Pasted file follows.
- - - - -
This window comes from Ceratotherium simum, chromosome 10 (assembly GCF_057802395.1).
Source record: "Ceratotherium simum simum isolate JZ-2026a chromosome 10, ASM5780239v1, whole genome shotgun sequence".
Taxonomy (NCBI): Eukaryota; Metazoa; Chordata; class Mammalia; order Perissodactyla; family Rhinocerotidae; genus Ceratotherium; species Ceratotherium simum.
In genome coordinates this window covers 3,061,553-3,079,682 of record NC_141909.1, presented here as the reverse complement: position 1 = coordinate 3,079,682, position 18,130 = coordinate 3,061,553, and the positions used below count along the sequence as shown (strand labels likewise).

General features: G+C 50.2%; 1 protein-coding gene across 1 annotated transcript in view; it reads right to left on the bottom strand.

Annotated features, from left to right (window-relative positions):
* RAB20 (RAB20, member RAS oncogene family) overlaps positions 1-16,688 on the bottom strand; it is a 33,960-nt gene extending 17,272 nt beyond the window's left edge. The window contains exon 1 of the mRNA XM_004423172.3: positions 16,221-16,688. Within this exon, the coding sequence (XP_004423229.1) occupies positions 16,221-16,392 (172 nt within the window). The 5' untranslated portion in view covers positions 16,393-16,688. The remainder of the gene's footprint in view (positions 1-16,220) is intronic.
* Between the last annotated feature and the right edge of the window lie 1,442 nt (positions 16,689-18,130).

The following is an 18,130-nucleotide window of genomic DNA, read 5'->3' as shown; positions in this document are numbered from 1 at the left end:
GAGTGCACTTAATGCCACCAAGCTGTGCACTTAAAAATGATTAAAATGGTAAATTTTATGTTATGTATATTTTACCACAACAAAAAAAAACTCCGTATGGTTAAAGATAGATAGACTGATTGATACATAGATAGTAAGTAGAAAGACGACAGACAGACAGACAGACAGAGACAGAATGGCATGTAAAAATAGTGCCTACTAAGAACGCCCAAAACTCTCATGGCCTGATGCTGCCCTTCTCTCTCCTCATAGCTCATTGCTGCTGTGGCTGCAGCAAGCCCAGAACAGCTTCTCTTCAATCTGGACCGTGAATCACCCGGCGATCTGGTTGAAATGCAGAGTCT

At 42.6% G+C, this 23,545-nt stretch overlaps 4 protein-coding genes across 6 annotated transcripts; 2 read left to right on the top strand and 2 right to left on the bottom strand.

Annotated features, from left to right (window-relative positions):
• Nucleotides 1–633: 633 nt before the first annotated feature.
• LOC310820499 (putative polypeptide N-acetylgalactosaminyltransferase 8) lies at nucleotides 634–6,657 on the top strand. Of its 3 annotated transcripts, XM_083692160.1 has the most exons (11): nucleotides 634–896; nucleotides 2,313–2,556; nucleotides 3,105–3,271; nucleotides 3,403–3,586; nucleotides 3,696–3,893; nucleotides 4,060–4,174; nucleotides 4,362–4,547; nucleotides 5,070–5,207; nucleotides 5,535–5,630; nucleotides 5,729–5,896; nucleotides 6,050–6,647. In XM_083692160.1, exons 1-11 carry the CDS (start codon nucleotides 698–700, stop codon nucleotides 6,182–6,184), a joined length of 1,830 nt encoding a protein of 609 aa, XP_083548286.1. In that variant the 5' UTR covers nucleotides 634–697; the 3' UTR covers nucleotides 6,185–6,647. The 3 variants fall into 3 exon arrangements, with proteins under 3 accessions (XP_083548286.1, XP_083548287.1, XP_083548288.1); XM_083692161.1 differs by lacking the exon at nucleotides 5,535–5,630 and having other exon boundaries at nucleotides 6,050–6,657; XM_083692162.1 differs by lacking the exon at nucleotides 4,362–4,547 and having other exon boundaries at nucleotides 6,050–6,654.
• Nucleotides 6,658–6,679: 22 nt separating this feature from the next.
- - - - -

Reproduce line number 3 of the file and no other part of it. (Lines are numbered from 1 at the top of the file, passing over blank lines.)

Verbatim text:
Taxonomy (NCBI): Eukaryota; Metazoa; Chordata; class Mammalia; order Perissodactyla; family Rhinocerotidae; genus Ceratotherium; species Ceratotherium simum.